I limped after her as fast as I could. For some reason I was starting to panic. I had no idea where I was, how I got here, and the sight of another human being was somehow comforting. Plus, if she had sherry, I couldn't be too far from civilization could I? My eyes were squinted mostly shut with the pain of the pounding in my head, and so I didn't see the sign until my forehead cleverly pointed it out to me. I fell backwards onto the sand, and lay there rehearsing my entire curse word vocabulary at the cruel fate that I found myself living. And then the elephant showed up. Actually, the water preceded the elephant, since she was spraying it from her trunk. Nevertheless, I was suddenly doused by what felt like a high-pressure water hose. It succeeded in washing the sand off of my face and the part of my body that was not lying in sand, for which I was somewhat grateful, once I coughed my lungs clear. I looked around for the source of the sudden shower only to see what my fevered mind told me was an elephant butt disappearing into the treeline. Whatever it was, it was crashing through the trees away from me at high speed. As I sat staring after the departing... umm... creature, a voice startled me.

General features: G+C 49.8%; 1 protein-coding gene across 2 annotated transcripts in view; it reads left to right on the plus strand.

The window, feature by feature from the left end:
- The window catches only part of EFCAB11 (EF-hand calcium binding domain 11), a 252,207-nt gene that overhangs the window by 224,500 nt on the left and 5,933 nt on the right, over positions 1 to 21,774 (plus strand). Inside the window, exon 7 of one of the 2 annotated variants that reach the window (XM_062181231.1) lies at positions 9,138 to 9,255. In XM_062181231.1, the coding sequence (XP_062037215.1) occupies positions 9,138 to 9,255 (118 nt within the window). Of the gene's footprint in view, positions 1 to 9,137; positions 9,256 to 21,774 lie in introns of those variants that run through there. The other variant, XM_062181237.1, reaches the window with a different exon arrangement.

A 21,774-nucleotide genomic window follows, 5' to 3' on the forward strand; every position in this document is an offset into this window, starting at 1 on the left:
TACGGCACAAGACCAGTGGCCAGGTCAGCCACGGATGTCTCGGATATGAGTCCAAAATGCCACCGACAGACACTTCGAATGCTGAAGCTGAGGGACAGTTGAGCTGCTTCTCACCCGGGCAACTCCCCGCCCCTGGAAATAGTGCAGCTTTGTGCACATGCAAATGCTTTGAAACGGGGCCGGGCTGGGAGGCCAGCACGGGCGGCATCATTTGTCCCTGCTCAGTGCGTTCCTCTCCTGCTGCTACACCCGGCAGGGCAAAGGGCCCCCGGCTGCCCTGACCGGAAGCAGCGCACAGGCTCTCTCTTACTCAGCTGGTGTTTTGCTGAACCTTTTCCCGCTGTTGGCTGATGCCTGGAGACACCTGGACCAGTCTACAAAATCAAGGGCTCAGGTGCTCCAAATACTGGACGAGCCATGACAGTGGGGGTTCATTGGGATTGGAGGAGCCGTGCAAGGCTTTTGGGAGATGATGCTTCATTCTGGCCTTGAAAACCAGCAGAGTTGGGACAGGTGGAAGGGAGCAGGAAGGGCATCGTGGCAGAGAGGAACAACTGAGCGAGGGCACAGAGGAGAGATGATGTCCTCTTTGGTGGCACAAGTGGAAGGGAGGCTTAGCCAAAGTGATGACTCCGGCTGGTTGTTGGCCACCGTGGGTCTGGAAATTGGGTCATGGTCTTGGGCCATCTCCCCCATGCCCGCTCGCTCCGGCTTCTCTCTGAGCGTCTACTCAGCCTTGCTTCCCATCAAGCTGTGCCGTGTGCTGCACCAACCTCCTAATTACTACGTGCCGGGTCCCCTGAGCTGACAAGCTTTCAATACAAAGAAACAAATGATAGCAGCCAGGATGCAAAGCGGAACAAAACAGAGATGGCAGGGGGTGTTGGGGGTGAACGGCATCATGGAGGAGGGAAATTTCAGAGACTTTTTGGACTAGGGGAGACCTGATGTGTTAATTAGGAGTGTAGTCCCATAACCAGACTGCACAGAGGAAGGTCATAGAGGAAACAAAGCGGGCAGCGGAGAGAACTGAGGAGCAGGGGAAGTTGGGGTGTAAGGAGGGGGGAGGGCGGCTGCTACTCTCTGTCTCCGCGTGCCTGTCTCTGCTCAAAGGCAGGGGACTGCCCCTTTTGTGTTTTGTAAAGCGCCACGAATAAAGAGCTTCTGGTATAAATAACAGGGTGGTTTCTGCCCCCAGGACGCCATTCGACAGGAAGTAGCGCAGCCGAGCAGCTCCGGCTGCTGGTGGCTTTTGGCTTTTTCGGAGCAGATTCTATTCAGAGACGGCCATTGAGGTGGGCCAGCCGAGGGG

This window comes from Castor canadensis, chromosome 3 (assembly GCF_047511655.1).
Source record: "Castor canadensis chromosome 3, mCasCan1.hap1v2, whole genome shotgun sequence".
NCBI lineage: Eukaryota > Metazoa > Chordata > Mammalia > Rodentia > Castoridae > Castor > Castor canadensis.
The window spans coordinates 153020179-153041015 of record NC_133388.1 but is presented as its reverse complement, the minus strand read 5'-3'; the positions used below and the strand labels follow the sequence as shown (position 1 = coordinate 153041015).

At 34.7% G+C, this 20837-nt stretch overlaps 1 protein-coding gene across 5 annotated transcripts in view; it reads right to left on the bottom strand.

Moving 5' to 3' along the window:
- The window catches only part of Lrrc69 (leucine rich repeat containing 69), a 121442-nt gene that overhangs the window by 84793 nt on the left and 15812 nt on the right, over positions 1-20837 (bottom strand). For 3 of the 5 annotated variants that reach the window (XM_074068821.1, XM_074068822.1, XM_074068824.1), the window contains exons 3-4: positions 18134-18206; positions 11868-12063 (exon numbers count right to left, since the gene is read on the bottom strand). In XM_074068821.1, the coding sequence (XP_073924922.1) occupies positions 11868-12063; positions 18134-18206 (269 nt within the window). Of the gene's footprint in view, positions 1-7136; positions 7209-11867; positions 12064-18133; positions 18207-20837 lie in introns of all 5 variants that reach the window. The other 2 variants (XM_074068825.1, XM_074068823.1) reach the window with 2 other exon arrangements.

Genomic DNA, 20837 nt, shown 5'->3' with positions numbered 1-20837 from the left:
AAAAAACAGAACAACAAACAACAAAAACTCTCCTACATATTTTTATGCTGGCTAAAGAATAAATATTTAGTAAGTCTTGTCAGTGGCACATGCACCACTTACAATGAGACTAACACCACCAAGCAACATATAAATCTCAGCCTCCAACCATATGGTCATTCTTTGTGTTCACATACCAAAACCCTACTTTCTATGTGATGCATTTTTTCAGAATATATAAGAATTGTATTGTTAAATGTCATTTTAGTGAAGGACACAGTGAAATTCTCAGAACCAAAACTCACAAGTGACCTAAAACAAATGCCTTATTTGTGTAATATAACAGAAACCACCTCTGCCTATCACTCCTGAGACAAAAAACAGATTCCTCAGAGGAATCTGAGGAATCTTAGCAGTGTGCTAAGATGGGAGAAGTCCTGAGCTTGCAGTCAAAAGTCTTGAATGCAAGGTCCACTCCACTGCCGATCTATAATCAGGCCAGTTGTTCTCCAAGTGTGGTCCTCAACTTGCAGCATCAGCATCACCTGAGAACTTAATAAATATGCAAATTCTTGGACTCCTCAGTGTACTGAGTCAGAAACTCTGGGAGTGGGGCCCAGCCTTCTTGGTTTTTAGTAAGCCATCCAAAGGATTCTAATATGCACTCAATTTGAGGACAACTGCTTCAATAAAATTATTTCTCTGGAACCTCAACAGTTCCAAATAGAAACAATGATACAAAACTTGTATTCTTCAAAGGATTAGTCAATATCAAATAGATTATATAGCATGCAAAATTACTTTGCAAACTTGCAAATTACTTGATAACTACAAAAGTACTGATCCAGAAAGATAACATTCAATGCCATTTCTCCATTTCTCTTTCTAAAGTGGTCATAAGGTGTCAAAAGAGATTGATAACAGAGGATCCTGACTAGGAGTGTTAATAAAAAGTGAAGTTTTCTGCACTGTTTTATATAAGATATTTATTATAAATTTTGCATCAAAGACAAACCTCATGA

"She can be so helpful! What a wonderful animal she is!" I whipped my head around, (greatly distressing the gong players) and found the source. A slender woman with graying hair reclined nearby on a frayed beach chair. I stared at her for a moment, before shaking the water out of my (mostly) sand-free eyes and blinking like a newborn.